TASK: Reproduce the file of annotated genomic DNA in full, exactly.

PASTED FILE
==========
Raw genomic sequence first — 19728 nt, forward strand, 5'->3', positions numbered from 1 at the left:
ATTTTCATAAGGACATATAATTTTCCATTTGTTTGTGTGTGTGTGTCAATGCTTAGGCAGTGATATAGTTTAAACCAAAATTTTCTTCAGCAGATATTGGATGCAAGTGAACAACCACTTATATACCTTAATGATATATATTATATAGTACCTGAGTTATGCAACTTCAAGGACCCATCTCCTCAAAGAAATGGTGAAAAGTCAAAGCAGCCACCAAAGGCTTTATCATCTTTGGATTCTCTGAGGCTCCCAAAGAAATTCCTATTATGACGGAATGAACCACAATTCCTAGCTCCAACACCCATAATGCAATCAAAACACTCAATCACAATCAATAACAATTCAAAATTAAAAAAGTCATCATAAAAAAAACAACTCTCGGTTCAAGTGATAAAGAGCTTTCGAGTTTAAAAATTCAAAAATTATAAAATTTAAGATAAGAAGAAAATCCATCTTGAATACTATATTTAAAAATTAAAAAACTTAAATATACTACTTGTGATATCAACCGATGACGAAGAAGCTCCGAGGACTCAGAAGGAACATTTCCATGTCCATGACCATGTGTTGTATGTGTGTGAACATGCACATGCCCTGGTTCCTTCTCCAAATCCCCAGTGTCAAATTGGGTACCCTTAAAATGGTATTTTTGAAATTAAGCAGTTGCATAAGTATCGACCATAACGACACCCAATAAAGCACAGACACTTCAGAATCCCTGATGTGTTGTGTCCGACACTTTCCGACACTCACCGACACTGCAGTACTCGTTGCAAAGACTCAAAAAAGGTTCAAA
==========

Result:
Raw genomic sequence first — 19728 nt, forward strand, 5'->3', positions numbered from 1 at the left:
ATTTTCATAAGGACATATAATTTTCCATTTGTTTGTGTGTGTGTGTCAATGCTTAGGCAGTGATATAGTTTAAACCAAAATTTTCTTCAGCAGATATTGGATGCAAGTGAACAACCACTTATATACCTTAATGATATATATTATATAGTACCTGAGTTATGCAACTTCAAGGACCCATCTCCTCAAAGAAATGGTGAAAAGTCAAAGCAGCCACCAAAGGCTTTATCATCTTTGGATTCTCTGAGGCTCCCAAAGAAATTCCTATTATGACGGAATGAACCACAATTCCTAGCTCCAACACCCATAATGCAATCAAAACACTCAATCACAATCAATAACAATTCAAAATTAAAAAAGTCATCATAAAAAAAACAACTCTCGGTTCAAGTGATAAAGAGCTTTCGAGTTTAAAAATTCAAAAATTATAAAATTTAAGATAAGAAGAAAATCCATCTTGAATACTATATTTAAAAATTAAAAAACTTAAATATACTACTTGTGATATCAACCGATGACGAAGAAGCTCCGAGGACTCAGAAGGAACATTTCCATGTCCATGACCATGTGTTGTATGTGTGTGAACATGCACATGCCCTGGTTCCTTCTCCAAATCCCCAGTGTCAAATTGGGTACCCTTAAAATGGTATTTTTGAAATTAAGCAGTTGCATAAGTATCGACCATAACGACACCCAATAAAGCACAGACACTTCAGAATCCCTGATGTGTTGTGTCCGACACTTTCCGACACTCACCGACACTGCAGTACTCGTTGCAAAGACTCAAAAAAGGTTCAAA